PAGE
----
I had a heated debate with Orion in which he desperately presented flawed, erroneous sources to support his baseless, ignorant claim. One of his sources claims that capitalism is a “political party.” Well, after critiquing his source, I found out that the author was talking about “political parties” that promote capitalism. It appeared that Orion didn’t even bother to study his source.

      ——–

      The problem with you, people, is that you’re confusing FORM OF GOVERNMENT with POLITICAL/ECONOMIC SYSTEM. They are NOT the same. I have extensively presented/discussed the difference and relation between the two. You only have to read my previous articles on the matter.

      If economic system and political system are NOT the same, kindly give then examples of political system and economic system? I’d like to understand where you’re coming from, folks.

      You said: “While it is true that a country’s constitution may provide that the socialistic or capitalistic economic system be adopted for that country, it does not follow that such provision ipso facto equates to the parliamentary-presidential dichotomy!”

      — Let me clarify that I am NOT against constitutional reform. If you only read some of my previous blogs, you’d find out that I am an advocate of constitutional reform. I want the current charter, which I call EVIL, revised.

      As to your statement above, I do not understand what made you say that. My understanding is that the Constitution– please focus on this particular statement– provides or defines the structure or form of government and the politico-economic system of the nation. A nation’s politico-economic system is laid down in the Charter’s ‘definition’ of rights, bill of rights, state principles and policies, among others. A nation’s structure or form of government is defined in the Charter’s other articles or provisions pertaining to government officials, the main branches of the government (their functions and officials), accountability of public officers, etc.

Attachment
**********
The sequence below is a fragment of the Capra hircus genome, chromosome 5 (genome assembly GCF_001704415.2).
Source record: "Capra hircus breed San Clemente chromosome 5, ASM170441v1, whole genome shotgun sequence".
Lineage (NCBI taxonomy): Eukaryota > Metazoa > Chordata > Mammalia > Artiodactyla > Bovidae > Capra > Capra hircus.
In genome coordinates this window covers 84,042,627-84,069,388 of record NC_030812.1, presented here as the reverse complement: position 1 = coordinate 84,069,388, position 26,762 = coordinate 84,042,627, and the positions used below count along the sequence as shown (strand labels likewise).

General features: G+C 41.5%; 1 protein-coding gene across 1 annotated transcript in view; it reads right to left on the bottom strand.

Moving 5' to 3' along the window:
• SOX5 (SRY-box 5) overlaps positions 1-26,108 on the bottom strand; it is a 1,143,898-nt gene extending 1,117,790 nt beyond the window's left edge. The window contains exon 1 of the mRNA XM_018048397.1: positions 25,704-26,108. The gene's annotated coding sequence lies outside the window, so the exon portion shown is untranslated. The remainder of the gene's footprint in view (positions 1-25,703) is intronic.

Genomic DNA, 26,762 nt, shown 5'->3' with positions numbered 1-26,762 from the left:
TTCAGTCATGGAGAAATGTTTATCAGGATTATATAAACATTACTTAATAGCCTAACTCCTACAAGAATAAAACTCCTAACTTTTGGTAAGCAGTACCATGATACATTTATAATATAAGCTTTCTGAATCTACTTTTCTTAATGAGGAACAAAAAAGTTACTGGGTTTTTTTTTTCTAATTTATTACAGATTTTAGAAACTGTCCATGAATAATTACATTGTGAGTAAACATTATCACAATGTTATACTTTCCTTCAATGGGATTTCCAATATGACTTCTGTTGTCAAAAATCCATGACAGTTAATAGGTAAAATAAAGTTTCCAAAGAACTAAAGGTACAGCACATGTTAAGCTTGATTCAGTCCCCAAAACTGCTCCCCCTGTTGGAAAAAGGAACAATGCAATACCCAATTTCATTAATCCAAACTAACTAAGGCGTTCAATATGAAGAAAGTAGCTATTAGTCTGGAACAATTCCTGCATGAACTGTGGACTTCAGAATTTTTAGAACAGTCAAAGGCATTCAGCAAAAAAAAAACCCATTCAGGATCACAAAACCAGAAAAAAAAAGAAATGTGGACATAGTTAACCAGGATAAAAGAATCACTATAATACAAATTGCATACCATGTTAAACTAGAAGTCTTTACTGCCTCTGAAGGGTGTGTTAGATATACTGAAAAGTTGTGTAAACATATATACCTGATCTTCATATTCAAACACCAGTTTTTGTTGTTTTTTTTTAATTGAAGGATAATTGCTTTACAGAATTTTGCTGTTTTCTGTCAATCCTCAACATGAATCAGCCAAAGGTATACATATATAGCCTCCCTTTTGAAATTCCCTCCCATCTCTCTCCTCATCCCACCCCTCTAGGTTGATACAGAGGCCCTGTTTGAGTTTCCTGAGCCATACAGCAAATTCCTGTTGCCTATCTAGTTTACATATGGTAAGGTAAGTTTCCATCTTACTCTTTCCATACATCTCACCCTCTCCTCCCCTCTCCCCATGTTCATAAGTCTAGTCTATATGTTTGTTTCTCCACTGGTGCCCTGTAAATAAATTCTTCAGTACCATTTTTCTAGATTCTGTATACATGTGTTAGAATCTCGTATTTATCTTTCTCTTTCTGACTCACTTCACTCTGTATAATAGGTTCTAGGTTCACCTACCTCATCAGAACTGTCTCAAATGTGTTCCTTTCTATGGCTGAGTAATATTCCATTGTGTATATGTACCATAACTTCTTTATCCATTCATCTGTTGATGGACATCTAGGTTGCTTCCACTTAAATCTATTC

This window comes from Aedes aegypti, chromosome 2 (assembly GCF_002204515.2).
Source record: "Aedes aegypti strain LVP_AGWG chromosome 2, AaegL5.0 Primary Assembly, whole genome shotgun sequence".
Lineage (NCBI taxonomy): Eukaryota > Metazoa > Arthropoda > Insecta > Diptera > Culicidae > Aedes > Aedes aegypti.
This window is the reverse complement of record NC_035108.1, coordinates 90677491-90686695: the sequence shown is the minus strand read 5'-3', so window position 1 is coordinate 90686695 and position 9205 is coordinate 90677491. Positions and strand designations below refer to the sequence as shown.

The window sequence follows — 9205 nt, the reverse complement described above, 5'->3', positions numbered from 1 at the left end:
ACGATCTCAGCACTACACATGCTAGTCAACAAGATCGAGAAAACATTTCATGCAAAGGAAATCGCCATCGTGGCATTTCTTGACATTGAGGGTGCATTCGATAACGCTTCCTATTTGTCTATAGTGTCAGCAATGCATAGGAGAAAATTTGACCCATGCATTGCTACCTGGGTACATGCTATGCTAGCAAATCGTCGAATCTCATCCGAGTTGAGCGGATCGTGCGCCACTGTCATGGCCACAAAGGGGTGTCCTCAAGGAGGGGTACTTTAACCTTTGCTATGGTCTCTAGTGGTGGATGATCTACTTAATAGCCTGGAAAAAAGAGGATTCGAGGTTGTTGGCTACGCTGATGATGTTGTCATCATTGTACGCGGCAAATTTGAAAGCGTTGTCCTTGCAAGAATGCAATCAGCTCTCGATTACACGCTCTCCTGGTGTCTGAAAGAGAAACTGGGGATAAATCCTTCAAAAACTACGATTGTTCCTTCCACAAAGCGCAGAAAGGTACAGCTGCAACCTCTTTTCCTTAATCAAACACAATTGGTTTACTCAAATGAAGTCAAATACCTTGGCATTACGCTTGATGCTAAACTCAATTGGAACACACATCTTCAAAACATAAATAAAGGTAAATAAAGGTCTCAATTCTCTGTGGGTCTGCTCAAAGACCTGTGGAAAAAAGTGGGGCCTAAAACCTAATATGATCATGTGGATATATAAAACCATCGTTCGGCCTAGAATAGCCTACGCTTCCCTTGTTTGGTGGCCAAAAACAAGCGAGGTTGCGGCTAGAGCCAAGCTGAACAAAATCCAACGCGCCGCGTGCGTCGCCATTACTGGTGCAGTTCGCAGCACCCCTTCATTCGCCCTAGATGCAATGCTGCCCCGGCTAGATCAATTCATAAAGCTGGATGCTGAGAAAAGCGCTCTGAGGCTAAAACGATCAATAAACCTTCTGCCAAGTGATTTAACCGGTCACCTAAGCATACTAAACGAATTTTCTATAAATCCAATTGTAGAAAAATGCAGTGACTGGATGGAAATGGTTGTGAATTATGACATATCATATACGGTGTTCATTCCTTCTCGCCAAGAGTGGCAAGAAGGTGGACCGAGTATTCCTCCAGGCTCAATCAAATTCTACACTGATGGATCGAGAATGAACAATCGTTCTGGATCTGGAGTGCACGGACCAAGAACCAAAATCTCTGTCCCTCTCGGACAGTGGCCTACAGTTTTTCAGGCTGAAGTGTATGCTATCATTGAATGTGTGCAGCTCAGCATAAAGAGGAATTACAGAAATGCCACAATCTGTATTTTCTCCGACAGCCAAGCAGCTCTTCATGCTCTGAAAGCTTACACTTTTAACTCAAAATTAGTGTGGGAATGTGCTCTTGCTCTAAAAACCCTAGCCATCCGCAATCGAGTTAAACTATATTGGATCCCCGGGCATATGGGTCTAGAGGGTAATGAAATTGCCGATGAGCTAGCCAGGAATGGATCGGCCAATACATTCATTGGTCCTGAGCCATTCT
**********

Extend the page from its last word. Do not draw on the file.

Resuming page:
The rest of your comment is pure gibberish. I am not sorry to say that.

      Also, kindly answer my questions in my previous reply. Thanks!

  4. tamarindox permalink
    December 13, 2011 3:38

    Politics refers to the relationship of an individual to society. Whatever system the fundamental basis the individual in relation to others or society. The protection of the individual from the brute force of the collective group or society.

  5. Eduardo R. Alicias, Jr. permalink
    December 14, 2011 3:38

    “Political system and economic system are synonymous. They’re just the same. There are no differences between the two. Another term that could be used is politico-economic.”
    Froi, your use of the compound term “politico-economic” belies your claim that the political system is synonymous with the economic system. Admittedly, the political system is entwined with the economic system, but certainly they are not the same. The communists tried to dictate and enforce the closest empirical anonymity, but as we all know they failed. Upon the other hand, the farthest separation between the two was observed during the years of the laissez doctrine during the period of mercantilism, but then again, as we all know, there were certain aspects of human social life and living that were not captured by the price mechanism, not captured by the mechanism of naked capitalism. So, the political system–via government–had to intervene! So, where is the synonymity, the sameness, the identity?